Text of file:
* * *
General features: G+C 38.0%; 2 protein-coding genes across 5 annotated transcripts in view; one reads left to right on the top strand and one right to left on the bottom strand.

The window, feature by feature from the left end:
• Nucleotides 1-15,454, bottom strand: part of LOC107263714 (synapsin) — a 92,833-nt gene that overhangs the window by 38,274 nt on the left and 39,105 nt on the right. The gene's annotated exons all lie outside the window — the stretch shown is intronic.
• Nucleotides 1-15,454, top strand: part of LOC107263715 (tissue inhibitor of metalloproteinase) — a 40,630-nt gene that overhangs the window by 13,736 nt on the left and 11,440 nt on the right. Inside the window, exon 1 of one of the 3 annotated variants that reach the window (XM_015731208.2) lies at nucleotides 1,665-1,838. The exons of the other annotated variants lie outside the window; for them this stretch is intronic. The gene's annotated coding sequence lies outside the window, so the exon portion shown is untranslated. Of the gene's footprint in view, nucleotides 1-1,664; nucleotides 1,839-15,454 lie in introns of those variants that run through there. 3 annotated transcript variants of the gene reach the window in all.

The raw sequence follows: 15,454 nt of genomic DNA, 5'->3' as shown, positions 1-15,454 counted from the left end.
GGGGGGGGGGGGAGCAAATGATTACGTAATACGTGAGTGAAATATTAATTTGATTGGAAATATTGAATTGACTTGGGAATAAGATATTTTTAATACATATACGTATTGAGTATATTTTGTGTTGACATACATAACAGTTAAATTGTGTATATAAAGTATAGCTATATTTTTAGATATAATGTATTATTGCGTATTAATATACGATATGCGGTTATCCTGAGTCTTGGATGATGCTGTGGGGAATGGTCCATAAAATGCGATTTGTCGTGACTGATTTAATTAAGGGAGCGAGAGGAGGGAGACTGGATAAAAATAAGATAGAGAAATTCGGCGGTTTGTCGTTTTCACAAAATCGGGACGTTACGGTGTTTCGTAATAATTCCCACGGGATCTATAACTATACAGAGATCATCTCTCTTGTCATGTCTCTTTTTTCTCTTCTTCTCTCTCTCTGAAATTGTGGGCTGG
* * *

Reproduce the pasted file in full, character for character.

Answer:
General features: G+C 38.0%; 2 protein-coding genes across 5 annotated transcripts in view; one reads left to right on the top strand and one right to left on the bottom strand.

The window, feature by feature from the left end:
• Nucleotides 1-15,454, bottom strand: part of LOC107263714 (synapsin) — a 92,833-nt gene that overhangs the window by 38,274 nt on the left and 39,105 nt on the right. The gene's annotated exons all lie outside the window — the stretch shown is intronic.
• Nucleotides 1-15,454, top strand: part of LOC107263715 (tissue inhibitor of metalloproteinase) — a 40,630-nt gene that overhangs the window by 13,736 nt on the left and 11,440 nt on the right. Inside the window, exon 1 of one of the 3 annotated variants that reach the window (XM_015731208.2) lies at nucleotides 1,665-1,838. The exons of the other annotated variants lie outside the window; for them this stretch is intronic. The gene's annotated coding sequence lies outside the window, so the exon portion shown is untranslated. Of the gene's footprint in view, nucleotides 1-1,664; nucleotides 1,839-15,454 lie in introns of those variants that run through there. 3 annotated transcript variants of the gene reach the window in all.

The raw sequence follows: 15,454 nt of genomic DNA, 5'->3' as shown, positions 1-15,454 counted from the left end.
GGGGGGGGGGGGAGCAAATGATTACGTAATACGTGAGTGAAATATTAATTTGATTGGAAATATTGAATTGACTTGGGAATAAGATATTTTTAATACATATACGTATTGAGTATATTTTGTGTTGACATACATAACAGTTAAATTGTGTATATAAAGTATAGCTATATTTTTAGATATAATGTATTATTGCGTATTAATATACGATATGCGGTTATCCTGAGTCTTGGATGATGCTGTGGGGAATGGTCCATAAAATGCGATTTGTCGTGACTGATTTAATTAAGGGAGCGAGAGGAGGGAGACTGGATAAAAATAAGATAGAGAAATTCGGCGGTTTGTCGTTTTCACAAAATCGGGACGTTACGGTGTTTCGTAATAATTCCCACGGGATCTATAACTATACAGAGATCATCTCTCTTGTCATGTCTCTTTTTTCTCTTCTTCTCTCTCTCTGAAATTGTGGGCTGG